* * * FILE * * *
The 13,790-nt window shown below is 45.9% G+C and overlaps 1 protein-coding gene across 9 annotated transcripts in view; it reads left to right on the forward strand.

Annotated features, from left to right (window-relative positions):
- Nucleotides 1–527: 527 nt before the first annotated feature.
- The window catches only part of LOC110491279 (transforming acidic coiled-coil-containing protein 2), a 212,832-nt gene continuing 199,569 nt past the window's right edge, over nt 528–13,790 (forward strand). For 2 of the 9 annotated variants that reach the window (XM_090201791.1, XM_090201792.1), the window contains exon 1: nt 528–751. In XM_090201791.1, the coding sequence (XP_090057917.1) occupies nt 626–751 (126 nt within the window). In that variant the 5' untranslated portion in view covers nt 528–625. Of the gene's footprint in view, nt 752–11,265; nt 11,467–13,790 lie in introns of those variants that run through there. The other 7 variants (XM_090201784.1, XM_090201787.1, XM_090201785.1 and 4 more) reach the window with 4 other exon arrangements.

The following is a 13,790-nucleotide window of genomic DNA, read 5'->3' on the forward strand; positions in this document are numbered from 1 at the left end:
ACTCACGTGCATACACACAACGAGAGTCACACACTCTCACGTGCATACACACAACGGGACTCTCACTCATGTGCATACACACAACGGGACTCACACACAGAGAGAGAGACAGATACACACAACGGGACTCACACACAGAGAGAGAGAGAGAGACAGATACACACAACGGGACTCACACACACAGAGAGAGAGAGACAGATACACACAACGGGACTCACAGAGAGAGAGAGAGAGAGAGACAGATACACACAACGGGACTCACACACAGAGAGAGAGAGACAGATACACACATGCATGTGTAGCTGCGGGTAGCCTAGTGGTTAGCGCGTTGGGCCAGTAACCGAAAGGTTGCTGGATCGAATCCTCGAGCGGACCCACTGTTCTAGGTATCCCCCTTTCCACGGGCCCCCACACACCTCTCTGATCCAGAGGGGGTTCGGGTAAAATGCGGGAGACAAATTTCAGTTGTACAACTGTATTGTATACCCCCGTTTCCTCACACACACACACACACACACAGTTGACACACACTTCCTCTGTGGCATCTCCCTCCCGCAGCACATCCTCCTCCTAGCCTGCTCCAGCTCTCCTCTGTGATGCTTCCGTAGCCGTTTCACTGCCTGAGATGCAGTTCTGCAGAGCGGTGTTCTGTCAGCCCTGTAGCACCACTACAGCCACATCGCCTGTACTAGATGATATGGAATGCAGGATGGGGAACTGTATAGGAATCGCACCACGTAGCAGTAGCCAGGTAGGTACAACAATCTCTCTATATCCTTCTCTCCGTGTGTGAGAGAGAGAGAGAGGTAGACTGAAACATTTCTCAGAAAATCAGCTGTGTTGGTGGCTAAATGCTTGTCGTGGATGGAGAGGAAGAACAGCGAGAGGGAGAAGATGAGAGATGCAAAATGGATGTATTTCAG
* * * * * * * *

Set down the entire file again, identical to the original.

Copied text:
The 13,790-nt window shown below is 45.9% G+C and overlaps 1 protein-coding gene across 9 annotated transcripts in view; it reads left to right on the forward strand.

Annotated features, from left to right (window-relative positions):
- Nucleotides 1–527: 527 nt before the first annotated feature.
- The window catches only part of LOC110491279 (transforming acidic coiled-coil-containing protein 2), a 212,832-nt gene continuing 199,569 nt past the window's right edge, over nt 528–13,790 (forward strand). For 2 of the 9 annotated variants that reach the window (XM_090201791.1, XM_090201792.1), the window contains exon 1: nt 528–751. In XM_090201791.1, the coding sequence (XP_090057917.1) occupies nt 626–751 (126 nt within the window). In that variant the 5' untranslated portion in view covers nt 528–625. Of the gene's footprint in view, nt 752–11,265; nt 11,467–13,790 lie in introns of those variants that run through there. The other 7 variants (XM_090201784.1, XM_090201787.1, XM_090201785.1 and 4 more) reach the window with 4 other exon arrangements.

The following is a 13,790-nucleotide window of genomic DNA, read 5'->3' on the forward strand; positions in this document are numbered from 1 at the left end:
ACTCACGTGCATACACACAACGAGAGTCACACACTCTCACGTGCATACACACAACGGGACTCTCACTCATGTGCATACACACAACGGGACTCACACACAGAGAGAGAGACAGATACACACAACGGGACTCACACACAGAGAGAGAGAGAGAGACAGATACACACAACGGGACTCACACACACAGAGAGAGAGAGACAGATACACACAACGGGACTCACAGAGAGAGAGAGAGAGAGAGACAGATACACACAACGGGACTCACACACAGAGAGAGAGAGACAGATACACACATGCATGTGTAGCTGCGGGTAGCCTAGTGGTTAGCGCGTTGGGCCAGTAACCGAAAGGTTGCTGGATCGAATCCTCGAGCGGACCCACTGTTCTAGGTATCCCCCTTTCCACGGGCCCCCACACACCTCTCTGATCCAGAGGGGGTTCGGGTAAAATGCGGGAGACAAATTTCAGTTGTACAACTGTATTGTATACCCCCGTTTCCTCACACACACACACACACACACAGTTGACACACACTTCCTCTGTGGCATCTCCCTCCCGCAGCACATCCTCCTCCTAGCCTGCTCCAGCTCTCCTCTGTGATGCTTCCGTAGCCGTTTCACTGCCTGAGATGCAGTTCTGCAGAGCGGTGTTCTGTCAGCCCTGTAGCACCACTACAGCCACATCGCCTGTACTAGATGATATGGAATGCAGGATGGGGAACTGTATAGGAATCGCACCACGTAGCAGTAGCCAGGTAGGTACAACAATCTCTCTATATCCTTCTCTCCGTGTGTGAGAGAGAGAGAGAGGTAGACTGAAACATTTCTCAGAAAATCAGCTGTGTTGGTGGCTAAATGCTTGTCGTGGATGGAGAGGAAGAACAGCGAGAGGGAGAAGATGAGAGATGCAAAATGGATGTATTTCAG